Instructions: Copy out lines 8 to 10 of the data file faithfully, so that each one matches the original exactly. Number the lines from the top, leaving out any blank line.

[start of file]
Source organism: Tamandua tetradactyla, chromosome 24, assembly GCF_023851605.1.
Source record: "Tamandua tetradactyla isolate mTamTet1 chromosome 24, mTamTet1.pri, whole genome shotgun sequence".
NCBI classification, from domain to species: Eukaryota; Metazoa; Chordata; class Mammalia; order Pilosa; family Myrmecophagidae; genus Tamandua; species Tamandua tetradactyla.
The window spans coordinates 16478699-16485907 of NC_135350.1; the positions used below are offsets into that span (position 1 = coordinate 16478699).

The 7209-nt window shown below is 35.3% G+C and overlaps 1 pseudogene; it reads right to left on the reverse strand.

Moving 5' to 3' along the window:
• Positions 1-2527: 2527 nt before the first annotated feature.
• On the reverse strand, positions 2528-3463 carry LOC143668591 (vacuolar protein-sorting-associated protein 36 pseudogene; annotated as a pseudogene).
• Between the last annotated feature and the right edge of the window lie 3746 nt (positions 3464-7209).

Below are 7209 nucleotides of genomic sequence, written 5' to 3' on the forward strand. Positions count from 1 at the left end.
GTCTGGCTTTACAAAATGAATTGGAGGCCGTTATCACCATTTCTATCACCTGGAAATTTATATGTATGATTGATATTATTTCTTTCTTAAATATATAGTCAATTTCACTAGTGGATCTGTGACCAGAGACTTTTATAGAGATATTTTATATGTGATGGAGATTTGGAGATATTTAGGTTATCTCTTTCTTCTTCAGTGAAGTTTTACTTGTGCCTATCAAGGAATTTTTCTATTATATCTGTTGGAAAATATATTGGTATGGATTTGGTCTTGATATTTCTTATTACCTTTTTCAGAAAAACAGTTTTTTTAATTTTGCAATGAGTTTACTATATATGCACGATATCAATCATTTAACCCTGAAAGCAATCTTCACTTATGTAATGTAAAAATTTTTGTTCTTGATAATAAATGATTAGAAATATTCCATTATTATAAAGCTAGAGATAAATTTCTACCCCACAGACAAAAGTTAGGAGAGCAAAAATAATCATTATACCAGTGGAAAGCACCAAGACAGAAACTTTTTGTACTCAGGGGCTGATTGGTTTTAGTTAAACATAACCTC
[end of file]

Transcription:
• On the reverse strand, positions 2528-3463 carry LOC143668591 (vacuolar protein-sorting-associated protein 36 pseudogene; annotated as a pseudogene).
• Between the last annotated feature and the right edge of the window lie 3746 nt (positions 3464-7209).

Below are 7209 nucleotides of genomic sequence, written 5' to 3' on the forward strand. Positions count from 1 at the left end.